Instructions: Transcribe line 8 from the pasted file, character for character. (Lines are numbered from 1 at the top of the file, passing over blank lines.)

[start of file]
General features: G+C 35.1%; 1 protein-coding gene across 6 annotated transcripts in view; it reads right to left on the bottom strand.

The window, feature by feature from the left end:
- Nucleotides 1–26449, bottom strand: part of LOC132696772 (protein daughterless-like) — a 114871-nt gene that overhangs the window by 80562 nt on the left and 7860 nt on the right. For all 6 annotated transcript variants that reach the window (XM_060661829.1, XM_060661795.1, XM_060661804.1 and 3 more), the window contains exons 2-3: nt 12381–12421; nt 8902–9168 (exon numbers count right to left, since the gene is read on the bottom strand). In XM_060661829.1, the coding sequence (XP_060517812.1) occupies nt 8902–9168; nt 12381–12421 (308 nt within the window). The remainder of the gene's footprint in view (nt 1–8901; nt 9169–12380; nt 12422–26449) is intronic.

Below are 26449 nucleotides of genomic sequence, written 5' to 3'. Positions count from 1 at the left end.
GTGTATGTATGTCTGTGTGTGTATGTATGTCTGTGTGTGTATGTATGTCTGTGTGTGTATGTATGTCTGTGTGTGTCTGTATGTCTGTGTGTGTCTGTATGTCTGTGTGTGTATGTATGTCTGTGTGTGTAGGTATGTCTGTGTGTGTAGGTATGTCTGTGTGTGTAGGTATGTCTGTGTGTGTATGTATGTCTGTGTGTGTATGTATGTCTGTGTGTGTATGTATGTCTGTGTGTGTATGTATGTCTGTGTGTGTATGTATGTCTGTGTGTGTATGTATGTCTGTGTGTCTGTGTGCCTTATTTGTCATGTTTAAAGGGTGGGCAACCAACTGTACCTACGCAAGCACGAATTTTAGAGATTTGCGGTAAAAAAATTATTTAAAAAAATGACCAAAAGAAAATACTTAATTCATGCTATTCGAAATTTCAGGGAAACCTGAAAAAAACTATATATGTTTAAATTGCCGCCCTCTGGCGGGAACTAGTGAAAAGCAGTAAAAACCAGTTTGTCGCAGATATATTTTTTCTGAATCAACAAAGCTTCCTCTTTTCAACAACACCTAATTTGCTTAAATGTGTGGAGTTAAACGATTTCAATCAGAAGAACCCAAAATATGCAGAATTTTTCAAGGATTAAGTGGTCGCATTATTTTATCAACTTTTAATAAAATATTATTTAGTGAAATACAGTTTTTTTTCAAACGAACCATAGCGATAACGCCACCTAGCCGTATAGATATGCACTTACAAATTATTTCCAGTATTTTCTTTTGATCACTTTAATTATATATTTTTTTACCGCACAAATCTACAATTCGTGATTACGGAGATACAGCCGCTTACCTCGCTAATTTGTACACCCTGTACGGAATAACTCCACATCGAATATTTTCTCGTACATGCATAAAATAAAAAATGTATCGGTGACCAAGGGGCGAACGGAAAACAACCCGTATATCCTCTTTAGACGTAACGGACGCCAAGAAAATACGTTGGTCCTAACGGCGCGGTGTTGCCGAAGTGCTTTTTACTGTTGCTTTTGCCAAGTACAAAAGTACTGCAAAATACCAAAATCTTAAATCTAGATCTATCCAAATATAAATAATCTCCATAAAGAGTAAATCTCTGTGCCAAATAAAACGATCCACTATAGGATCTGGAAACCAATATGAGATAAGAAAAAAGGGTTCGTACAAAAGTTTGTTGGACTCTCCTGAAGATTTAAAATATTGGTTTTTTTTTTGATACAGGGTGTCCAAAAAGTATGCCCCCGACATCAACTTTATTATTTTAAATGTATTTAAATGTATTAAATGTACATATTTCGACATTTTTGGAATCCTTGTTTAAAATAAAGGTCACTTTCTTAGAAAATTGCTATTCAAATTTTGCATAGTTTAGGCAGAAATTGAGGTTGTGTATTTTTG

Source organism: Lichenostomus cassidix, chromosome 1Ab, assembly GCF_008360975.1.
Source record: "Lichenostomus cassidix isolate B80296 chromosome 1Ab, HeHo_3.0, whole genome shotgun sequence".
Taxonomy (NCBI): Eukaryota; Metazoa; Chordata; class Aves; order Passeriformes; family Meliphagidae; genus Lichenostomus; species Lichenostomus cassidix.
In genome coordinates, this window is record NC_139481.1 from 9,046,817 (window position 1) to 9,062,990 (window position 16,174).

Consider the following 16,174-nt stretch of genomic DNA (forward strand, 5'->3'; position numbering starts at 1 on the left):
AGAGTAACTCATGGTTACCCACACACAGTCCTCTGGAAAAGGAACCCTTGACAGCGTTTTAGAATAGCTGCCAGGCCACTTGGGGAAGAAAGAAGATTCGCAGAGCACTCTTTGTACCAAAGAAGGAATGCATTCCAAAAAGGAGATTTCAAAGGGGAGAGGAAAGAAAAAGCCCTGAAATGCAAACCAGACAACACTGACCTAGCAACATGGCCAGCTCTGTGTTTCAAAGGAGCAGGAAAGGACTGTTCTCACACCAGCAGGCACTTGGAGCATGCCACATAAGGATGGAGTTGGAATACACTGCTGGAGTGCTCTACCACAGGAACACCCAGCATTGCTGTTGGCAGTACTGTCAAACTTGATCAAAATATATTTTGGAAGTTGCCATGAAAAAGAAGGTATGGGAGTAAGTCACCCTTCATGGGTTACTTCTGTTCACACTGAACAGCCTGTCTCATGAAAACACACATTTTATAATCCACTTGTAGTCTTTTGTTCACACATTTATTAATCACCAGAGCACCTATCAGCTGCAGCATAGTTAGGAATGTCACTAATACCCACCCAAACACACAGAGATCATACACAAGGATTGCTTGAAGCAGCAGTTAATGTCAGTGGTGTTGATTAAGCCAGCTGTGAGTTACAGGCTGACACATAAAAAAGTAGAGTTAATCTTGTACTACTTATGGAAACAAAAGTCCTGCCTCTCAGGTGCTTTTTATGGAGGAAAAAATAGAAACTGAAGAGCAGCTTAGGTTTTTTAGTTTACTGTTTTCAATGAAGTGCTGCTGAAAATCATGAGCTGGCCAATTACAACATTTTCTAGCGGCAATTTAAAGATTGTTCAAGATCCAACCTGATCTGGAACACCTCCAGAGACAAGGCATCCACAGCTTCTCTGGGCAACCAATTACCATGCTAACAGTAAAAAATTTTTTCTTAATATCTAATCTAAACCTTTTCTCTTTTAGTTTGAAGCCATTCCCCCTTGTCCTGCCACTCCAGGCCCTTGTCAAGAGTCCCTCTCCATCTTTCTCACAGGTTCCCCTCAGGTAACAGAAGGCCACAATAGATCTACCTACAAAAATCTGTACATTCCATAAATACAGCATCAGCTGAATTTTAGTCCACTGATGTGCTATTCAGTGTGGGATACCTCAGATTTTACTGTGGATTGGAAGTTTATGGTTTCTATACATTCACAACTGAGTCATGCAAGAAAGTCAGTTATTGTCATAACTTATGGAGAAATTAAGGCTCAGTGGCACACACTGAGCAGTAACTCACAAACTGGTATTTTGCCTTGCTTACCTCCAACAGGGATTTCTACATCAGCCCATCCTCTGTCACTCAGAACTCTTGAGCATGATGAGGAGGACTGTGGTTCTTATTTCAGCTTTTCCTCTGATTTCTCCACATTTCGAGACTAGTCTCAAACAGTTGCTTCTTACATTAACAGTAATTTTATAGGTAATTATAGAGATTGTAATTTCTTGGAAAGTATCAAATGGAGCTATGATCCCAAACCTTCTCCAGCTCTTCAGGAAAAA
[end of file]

Taxonomy (NCBI): Eukaryota; Metazoa; Chordata; class Aves; order Passeriformes; family Meliphagidae; genus Lichenostomus; species Lichenostomus cassidix.